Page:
Analyzing Success in the United States

From an editorial in The New York Times, January 24

A seemingly un-American fact about America today is that for some groups much more than others, upward mobility and the American dream are alive and well. It may be taboo to say it, but certain ethnic, religious and national-origin groups are doing strikingly better than Americans overall.

Indian-Americans earn almost double the national figure (roughly $90,000 per year in median household income versus $50,000). Iranian-, Lebanese- and Chinese-Americans are also top-earners. In the last 30 years, Mormons have become leaders of corporate America, holding top positions in many of America’s most recognizable companies. These facts don’t make some groups “better” than others, and material success cannot be equated with a well-lived life. But willful blindness to facts is never a good policy.

Jewish success is the most historically fraught and the most broad-based. Although Jews make up only about 2 percent of the United States’ adult population, they account for a third of the current Supreme Court; over two-thirds of Tony Award-winning lyricists and composers; and about a third of American Nobel laureates.

The most comforting explanation of these facts is that they are mere artifacts of class – rich parents passing on advantages to their children – or of immigrants arriving in this country with high skill and education levels. Important as these factors are, they explain only a small part of the picture.

Today’s wealthy Mormon businessmen often started from humble origins. Although India and China send the most immigrants to the United States through employment-based channels, almost half of all Indian immigrants and over half of Chinese immigrants do not enter the country under those criteria. Many are poor and poorly educated. Comprehensive data published by the Russell Sage Foundation in 2013 showed that the children of Chinese, Korean and Vietnamese immigrants experienced exceptional upward mobility regardless of their parents’ socioeconomic or educational background.

Merely stating the fact that certain groups do better than others – as measured by income, test scores and so on – is enough to provoke a firestorm in America today, and even charges of racism. The irony is that the facts actually debunk racial stereotypes.

There are some black and Hispanic groups in America that far outperform some white and Asian groups. Immigrants from many West Indian and African countries, such as Jamaica, Ghana, and Haiti, are climbing America’s higher education ladder, but perhaps the most prominent are Nigerians. Nigerians make up less than 1 percent of the black population in the United States, yet in 2013 nearly one-quarter of the black students at Harvard Business School were of Nigerian ancestry; over a fourth of Nigerian-Americans have a graduate or professional degree, as compared with only about 11 percent of whites.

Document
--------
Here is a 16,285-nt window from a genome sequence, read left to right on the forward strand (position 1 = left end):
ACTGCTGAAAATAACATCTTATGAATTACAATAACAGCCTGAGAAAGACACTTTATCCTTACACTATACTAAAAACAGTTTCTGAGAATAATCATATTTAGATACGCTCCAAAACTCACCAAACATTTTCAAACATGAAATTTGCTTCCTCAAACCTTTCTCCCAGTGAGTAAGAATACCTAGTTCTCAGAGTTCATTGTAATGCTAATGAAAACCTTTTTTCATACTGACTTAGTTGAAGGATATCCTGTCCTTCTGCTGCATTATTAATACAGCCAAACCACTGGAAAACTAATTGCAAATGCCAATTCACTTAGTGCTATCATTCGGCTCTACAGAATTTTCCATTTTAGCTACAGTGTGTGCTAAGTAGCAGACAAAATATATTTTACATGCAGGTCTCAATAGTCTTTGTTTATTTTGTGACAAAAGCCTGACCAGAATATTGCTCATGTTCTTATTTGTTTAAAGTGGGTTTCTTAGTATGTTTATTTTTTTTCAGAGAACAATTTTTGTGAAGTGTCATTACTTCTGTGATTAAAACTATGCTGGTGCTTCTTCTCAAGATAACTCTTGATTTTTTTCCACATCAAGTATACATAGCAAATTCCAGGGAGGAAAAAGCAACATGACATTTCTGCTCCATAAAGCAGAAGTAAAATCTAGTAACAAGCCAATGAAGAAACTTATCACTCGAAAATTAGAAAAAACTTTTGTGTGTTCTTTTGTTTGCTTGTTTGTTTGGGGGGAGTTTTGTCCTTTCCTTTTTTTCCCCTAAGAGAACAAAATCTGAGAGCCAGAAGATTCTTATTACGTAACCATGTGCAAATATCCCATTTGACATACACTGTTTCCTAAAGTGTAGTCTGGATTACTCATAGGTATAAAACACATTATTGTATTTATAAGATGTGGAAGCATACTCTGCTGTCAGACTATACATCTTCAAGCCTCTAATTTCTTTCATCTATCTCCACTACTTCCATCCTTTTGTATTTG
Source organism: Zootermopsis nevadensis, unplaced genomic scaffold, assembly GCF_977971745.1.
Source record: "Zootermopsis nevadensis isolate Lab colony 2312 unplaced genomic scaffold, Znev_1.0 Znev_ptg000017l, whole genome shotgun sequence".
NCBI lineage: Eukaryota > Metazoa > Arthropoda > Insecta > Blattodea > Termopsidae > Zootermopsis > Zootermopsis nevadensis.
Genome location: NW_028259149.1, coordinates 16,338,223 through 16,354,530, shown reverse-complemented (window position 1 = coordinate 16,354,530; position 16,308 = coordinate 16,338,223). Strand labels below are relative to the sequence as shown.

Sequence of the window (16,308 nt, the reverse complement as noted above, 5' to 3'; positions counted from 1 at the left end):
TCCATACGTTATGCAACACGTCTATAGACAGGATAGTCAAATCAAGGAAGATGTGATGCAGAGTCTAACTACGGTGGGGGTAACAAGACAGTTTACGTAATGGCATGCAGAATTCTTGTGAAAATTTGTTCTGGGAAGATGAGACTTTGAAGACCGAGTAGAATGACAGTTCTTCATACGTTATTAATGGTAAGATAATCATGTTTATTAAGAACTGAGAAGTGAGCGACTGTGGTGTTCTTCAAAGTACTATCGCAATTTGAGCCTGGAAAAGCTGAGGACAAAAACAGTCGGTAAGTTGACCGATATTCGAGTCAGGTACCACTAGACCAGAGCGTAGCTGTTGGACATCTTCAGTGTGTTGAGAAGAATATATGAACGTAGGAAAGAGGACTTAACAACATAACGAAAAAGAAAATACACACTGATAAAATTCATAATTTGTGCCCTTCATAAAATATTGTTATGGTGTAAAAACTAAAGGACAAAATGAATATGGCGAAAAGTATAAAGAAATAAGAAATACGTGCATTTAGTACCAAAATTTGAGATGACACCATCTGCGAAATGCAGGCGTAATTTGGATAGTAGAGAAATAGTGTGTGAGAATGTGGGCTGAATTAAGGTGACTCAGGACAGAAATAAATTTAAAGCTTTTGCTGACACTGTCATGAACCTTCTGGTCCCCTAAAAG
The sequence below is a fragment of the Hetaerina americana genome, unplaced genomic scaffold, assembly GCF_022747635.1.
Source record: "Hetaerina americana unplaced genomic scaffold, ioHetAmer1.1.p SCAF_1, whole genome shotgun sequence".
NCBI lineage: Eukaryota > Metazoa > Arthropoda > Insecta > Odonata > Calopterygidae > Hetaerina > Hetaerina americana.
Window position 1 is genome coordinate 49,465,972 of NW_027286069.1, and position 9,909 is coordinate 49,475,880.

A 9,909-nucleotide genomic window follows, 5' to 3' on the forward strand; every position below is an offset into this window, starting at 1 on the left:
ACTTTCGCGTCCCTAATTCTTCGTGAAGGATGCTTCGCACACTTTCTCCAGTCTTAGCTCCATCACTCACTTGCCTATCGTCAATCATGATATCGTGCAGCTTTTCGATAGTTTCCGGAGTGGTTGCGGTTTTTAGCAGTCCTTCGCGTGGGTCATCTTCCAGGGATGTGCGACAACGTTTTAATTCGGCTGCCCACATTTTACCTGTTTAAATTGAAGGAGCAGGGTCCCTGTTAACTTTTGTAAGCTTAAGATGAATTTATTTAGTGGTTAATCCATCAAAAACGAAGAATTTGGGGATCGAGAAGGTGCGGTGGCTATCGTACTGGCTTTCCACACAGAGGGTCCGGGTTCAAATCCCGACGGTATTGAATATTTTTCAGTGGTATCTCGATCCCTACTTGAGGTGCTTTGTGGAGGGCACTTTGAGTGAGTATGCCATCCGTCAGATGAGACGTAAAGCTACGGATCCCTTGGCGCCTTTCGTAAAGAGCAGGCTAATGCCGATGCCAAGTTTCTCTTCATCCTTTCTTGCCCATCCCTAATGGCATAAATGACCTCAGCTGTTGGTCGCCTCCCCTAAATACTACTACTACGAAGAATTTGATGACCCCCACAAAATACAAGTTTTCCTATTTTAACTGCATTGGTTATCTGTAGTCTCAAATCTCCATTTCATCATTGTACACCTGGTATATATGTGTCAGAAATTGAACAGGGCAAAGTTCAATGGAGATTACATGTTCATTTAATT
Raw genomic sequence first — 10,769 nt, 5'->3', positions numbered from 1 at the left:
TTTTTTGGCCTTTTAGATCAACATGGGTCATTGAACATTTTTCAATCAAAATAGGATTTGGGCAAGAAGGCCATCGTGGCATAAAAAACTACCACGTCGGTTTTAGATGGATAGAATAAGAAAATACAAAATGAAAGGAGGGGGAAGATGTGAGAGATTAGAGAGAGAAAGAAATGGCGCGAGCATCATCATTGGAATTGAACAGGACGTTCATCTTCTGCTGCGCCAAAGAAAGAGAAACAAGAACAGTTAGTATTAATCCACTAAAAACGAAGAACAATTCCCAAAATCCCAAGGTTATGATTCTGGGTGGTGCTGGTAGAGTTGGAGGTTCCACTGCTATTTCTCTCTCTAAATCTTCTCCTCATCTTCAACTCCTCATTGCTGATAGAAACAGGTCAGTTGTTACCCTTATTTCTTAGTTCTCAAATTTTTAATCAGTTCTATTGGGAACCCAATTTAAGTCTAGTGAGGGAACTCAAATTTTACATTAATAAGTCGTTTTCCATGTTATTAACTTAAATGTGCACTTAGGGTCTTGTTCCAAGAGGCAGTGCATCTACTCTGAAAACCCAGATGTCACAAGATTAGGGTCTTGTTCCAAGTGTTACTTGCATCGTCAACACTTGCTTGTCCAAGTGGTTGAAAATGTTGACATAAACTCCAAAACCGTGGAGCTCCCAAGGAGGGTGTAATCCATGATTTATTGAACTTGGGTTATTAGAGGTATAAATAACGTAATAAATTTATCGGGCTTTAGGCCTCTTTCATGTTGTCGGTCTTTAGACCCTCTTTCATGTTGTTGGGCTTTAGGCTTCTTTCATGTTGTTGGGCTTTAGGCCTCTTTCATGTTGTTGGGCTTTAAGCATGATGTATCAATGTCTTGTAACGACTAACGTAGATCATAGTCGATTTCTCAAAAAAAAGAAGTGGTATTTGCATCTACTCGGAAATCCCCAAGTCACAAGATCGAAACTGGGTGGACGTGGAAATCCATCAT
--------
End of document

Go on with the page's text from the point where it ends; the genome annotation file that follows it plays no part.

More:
Cuban-Americans in Miami rose in one generation from widespread penury to relative affluence. By 1990, United States-born Cuban children – whose parents had arrived as exiles, many with practically nothing – were twice as likely as non-Hispanic whites to earn over $50,000 a year. All three Hispanic United States senators are Cuban-Americans.

Meanwhile, some Asian-American groups – Cambodian- and Hmong-Americans, for example – are among the poorest in the country, as are some predominantly white communities in central Appalachia.

Most fundamentally, groups rise and fall over time. The fortunes of WASP elites have been declining for decades. In 1960, second-generation Greek-Americans reportedly had the second-highest income of any census-tracked group. Group success in America often tends to dissipate after two generations. Thus while Asian-American kids overall had SAT scores 143 points above average in 2012 – including a 63-point edge over whites – a 2005 study of over 20,000 adolescents found that third-generation Asian-American students performed no better academically than white students.

The fact that groups rise and fall this way punctures the whole idea of “model minorities” or that groups succeed because of innate, biological differences. Rather, there are cultural forces at work.

It turns out that for all their diversity, the strikingly successful groups in America today share three traits that, together, propel success. The first is a superiority complex – a deep-seated belief in their exceptionality. The second appears to be the opposite – insecurity, a feeling that you or what you’ve done is not good enough. The third is impulse control.

Advertisements

3 responses to “Analyzing Success in the United States

  1. Regarding the last paragraph, I wish they had said more to explain impulse control!

  2. It looks as if it came from the pen of Amy Chua, ‘the Tiger Mother’ and her husband, fellow Yale Law School professor Jed Rubenfeld. Their book The Triple Package: How Three Unlikely Traits Explain the Rise and Fall of Cultural Groups in America posits another theory about collective identity, one that toe-tests – or perhaps leaps over – the line of political correctness: Some U.S. cultural groups, the couple say, are bound to be more successful than others.

  3. Elisabeth Ecker

    There is more to this story. Whether the children from immigrants succeed has a lot more to do whether their parents come from the elite of their home country. If the the parents belonged to the upper class the children have more confidence, better connections and other benefits which help them succeed. The simplistic conclusion in the article is not based on any research.